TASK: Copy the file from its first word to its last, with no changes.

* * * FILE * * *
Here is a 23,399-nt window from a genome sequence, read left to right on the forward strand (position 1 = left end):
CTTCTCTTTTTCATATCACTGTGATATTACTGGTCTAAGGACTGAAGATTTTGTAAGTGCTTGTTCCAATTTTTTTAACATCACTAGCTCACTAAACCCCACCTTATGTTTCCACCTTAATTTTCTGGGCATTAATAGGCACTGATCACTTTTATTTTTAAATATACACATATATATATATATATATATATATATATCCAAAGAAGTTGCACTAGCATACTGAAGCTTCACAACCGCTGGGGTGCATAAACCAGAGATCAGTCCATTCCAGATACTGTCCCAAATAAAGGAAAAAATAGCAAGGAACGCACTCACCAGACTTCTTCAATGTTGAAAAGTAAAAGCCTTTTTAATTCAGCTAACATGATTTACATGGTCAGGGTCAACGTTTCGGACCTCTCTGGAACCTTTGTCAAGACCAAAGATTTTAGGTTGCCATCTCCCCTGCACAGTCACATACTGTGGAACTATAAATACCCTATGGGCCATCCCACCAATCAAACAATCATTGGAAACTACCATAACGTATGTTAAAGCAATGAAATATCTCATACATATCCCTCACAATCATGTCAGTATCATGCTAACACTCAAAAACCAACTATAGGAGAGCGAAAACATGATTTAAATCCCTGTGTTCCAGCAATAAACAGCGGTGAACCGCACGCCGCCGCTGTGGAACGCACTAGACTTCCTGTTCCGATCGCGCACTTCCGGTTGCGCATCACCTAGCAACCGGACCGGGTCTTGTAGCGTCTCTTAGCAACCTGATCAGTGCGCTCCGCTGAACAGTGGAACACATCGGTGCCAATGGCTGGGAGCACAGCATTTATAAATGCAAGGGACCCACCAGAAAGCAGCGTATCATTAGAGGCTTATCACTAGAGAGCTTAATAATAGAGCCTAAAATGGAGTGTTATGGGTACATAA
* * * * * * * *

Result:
Here is a 23,399-nt window from a genome sequence, read left to right on the forward strand (position 1 = left end):
CTTCTCTTTTTCATATCACTGTGATATTACTGGTCTAAGGACTGAAGATTTTGTAAGTGCTTGTTCCAATTTTTTTAACATCACTAGCTCACTAAACCCCACCTTATGTTTCCACCTTAATTTTCTGGGCATTAATAGGCACTGATCACTTTTATTTTTAAATATACACATATATATATATATATATATATATATATCCAAAGAAGTTGCACTAGCATACTGAAGCTTCACAACCGCTGGGGTGCATAAACCAGAGATCAGTCCATTCCAGATACTGTCCCAAATAAAGGAAAAAATAGCAAGGAACGCACTCACCAGACTTCTTCAATGTTGAAAAGTAAAAGCCTTTTTAATTCAGCTAACATGATTTACATGGTCAGGGTCAACGTTTCGGACCTCTCTGGAACCTTTGTCAAGACCAAAGATTTTAGGTTGCCATCTCCCCTGCACAGTCACATACTGTGGAACTATAAATACCCTATGGGCCATCCCACCAATCAAACAATCATTGGAAACTACCATAACGTATGTTAAAGCAATGAAATATCTCATACATATCCCTCACAATCATGTCAGTATCATGCTAACACTCAAAAACCAACTATAGGAGAGCGAAAACATGATTTAAATCCCTGTGTTCCAGCAATAAACAGCGGTGAACCGCACGCCGCCGCTGTGGAACGCACTAGACTTCCTGTTCCGATCGCGCACTTCCGGTTGCGCATCACCTAGCAACCGGACCGGGTCTTGTAGCGTCTCTTAGCAACCTGATCAGTGCGCTCCGCTGAACAGTGGAACACATCGGTGCCAATGGCTGGGAGCACAGCATTTATAAATGCAAGGGACCCACCAGAAAGCAGCGTATCATTAGAGGCTTATCACTAGAGAGCTTAATAATAGAGCCTAAAATGGAGTGTTATGGGTACATAA